Lewis Hamilton needs only to finish seventh in Sunday’s Mexican GP to clinch a fifth world championship here at the circuit named in honour of the country’s greatest drivers, brothers Pedro and Ricardo Rodriguez.
And after an extraordinary second practice session on Friday afternoon that may be all he and Mercedes can aspire to.
As Max Verstappen and Daniel Ricciardo dominated both sessions in their Red Bulls, Renault showed uncharacteristically swift form with Carlos Sainz third and Nico Hulkenberg fifth, sandwiching Sebastian Vettel’s Ferrari.
Then there was Brendon Hartley, hellbent on proving that Toro Rosso should keep him alongside the returning Daniil Kvyat in 2019, taking sixth ahead of Hamilton, US GP winner Kimi Raikkonen and Mercedes number two Valtteri Bottas.
Que passa? That was a good question.
Red Bull like this high-altitude track, where the air is 20 percent thinner. That means that despite running maximum downforce as they do in Monaco and Hungaroring, drivers nevertheless have less actual downforce.
When you drive a car designed by guru Adrian Newey you can expect a bit more ‘aero grunt’ than your rivals, but the scary thing for everyone else was that Verstappen said he was having engine problems on his fastest lap of 1m 16.720s.
“It’s all over the place and the engine isn’t doing what it should be doing,” he reported to his crew, “we need to look into this.”
So what might he had done with the car fully au point? And, more importantly, did it mean for the pacesetter when his car shut down and rolled to a halt in the final stages of the afternoon session?
“Today has been really good, better than expected,” Verstappen said. “Not just for me but for Daniel also, it’s nice to have us both at the top. We have a very good car at this circuit, good downforce and good mechanical grip. This was already clear from Monaco earlier in the year and you can see again it is working really well here. If you have good grip you can make quite a big gap quickly because the surface is quite slippery out there. As always there are areas to improve but for now it’s looking good.
“I said in Japan that it was one of my worst Friday’s in F1, this has been one of the best. The car was quick here last year but after today I think we are more competitive than 2017. We think I had a small issue with hydraulics at the end but we haven’t been able to check the car yet. We are not too concerned ahead of tomorrow, the guys will investigate this evening but hopefully it is a quick fix.”
Ricciardo was only 0.153s adrift on 1m 16.873s, as Sainz’s 1m 17.953s fractionally aced Vettel’s 1m 17.954s. Hulkenberg did 1m 18.046s, Hartley 1m 18.061s, Hamilton 1m 18.100s, Raikkonen 1m 18.133s and Bottas 1m 18.140 as local ace Sergio Perez delighted the crowd with 10th fastest 1m 18.167s. All of the times were set on Pirelli’s fastest compound the hypersoft.
Ferrari did a lot of running in the morning, back-to-backing the old floor with which Raikkonen won in Austin last weekend, and the new one that was put aside there when the weather restricted dry-road running.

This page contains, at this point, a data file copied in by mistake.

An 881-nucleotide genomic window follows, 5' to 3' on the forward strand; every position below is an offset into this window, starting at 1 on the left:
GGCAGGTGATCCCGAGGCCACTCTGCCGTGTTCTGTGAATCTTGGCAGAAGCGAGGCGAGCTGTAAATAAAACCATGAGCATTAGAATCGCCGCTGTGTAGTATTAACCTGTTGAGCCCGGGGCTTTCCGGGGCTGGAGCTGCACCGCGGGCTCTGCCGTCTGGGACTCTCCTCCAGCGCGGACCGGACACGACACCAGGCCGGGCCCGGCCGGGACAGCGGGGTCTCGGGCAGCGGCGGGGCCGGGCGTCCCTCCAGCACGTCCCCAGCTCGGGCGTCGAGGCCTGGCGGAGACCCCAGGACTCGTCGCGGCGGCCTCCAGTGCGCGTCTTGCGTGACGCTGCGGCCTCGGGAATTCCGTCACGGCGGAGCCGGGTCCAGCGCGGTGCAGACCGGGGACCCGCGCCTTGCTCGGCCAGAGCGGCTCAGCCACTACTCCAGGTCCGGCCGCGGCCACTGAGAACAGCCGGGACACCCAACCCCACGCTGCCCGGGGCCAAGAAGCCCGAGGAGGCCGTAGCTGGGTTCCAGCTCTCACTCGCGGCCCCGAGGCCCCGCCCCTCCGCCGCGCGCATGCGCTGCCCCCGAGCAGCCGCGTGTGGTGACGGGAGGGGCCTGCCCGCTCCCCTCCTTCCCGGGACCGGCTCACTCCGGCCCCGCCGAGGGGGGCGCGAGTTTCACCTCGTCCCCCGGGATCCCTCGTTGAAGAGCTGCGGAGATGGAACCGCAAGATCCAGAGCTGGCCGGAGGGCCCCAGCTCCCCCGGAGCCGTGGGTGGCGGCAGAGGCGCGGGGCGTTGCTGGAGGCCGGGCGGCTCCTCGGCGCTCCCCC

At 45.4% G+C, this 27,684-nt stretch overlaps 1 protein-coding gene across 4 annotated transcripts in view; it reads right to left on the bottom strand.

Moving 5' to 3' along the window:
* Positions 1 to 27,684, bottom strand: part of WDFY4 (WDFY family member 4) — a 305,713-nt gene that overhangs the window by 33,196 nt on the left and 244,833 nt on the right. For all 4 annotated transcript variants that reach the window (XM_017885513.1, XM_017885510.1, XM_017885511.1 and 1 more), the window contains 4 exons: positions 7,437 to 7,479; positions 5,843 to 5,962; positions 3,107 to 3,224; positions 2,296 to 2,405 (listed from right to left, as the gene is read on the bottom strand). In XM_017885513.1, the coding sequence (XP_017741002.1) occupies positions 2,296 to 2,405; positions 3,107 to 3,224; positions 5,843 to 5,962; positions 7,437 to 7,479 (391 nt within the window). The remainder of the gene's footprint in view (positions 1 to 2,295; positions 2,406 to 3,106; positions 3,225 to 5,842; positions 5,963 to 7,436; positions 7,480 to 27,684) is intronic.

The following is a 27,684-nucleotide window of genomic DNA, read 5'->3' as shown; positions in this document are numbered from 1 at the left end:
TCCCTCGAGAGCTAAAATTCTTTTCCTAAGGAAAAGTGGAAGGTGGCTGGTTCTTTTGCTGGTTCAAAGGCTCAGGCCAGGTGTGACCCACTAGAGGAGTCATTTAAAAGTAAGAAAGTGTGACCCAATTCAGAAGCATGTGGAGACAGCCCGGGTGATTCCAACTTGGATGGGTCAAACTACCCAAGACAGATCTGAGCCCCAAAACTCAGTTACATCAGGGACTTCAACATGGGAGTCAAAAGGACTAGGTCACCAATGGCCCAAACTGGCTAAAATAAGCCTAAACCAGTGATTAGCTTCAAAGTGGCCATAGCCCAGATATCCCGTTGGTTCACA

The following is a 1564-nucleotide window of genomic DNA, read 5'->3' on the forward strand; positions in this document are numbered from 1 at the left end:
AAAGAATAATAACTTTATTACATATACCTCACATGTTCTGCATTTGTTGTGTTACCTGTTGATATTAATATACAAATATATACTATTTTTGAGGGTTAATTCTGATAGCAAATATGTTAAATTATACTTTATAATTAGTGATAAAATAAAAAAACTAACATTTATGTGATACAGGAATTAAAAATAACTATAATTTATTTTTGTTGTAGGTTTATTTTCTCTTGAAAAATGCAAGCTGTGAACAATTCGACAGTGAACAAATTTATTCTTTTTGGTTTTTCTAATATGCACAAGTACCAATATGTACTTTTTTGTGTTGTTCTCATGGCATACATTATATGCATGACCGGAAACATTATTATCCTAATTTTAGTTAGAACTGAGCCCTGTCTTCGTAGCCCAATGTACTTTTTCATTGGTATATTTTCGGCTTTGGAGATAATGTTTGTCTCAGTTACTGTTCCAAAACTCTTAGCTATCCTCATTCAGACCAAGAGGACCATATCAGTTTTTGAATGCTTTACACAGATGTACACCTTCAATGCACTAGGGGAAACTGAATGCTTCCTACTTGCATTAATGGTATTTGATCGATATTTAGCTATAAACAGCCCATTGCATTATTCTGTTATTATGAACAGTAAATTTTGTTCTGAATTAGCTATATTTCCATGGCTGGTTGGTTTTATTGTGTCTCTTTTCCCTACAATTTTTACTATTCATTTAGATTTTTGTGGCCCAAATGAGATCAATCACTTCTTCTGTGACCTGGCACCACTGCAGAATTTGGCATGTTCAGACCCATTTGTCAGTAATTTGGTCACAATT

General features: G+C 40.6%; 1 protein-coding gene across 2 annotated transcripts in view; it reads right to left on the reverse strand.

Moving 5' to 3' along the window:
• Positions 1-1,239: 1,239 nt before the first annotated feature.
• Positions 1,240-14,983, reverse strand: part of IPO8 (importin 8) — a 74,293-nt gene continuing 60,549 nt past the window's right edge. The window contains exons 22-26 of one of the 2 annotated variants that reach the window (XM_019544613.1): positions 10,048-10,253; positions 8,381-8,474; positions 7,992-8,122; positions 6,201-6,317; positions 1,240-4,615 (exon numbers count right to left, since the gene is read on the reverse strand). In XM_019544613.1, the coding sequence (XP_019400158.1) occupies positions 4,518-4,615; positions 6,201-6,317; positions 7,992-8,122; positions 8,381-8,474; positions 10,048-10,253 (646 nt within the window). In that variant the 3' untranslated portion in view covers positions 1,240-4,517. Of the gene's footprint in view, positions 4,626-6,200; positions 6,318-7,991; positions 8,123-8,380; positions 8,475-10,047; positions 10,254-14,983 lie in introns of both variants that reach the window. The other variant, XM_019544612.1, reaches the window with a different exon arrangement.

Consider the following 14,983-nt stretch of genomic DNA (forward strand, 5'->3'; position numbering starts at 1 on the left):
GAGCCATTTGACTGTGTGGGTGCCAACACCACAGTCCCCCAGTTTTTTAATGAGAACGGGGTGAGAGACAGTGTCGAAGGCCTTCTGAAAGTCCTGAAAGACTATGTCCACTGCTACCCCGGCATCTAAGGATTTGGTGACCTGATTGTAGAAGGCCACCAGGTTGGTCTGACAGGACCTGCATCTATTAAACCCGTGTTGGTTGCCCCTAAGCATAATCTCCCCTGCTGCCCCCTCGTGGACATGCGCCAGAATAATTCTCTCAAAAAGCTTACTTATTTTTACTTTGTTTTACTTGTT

And mystery still surrounded which rear wheels Mercedes ran – those which have a tyre cooling effect, or those which don’t and were substituted in Austin, perhaps to Hamilton’s detriment, following threats of a protest by Ferrari who regard their primary function as being aerodynamic rather than cooling.
Mercedes had sought and received the go-ahead from the race stewards to use the former wheels, having already been told that they comply with the regulations by the FIA, but nobody was saying which were actually used today.
“The round ones,” a facetious PR man suggested helpfully. It transpires that they used the ‘aero’ wheels, apparently to little avail.
Neither story fully explains why Ferrari and Mercedes underperformed so badly, or why Vettel was 1.234s off Verstappen’s pace, and Hamilton 1m 380s, let alone why some of the leading midfield teams were so close to them.
“The car was good in some places, but not so good in others,” Hamilton said. “It’s not about one particular area; there are lots of different things that we can improve. It was difficult with the high track temperatures, which were melting and graining the tyres, but a lot of people were experiencing that today. We run the biggest wings at this track but are still quite quick on the straights because of the altitude, but then there’s not a lot of grip through the corners, even on the hypersoft tyres.
“We’ve got some ground to catch up on, so we’re now going to go through everything in the debrief and look at all the details to find some answers. Red Bull seem out of our reach at the moment, Ferrari are right there with us, but we’re here to try and compete, so we will do the best we can to have a real race.”
Doubtless both Ferrari and Mercedes will be closer to the pace tomorrow, as is the way of things once the engineers have digested the day’s gathered data in their evening debrief, but it casts doubts over the chances of either team challenging for the win. As far as pride goes, that would be a blow to Hamilton. But it could be much more serious for Vettel, who needs to win with Hamilton lower than seventh, if he is to keep his title chances on life support with two races remaining after this one.
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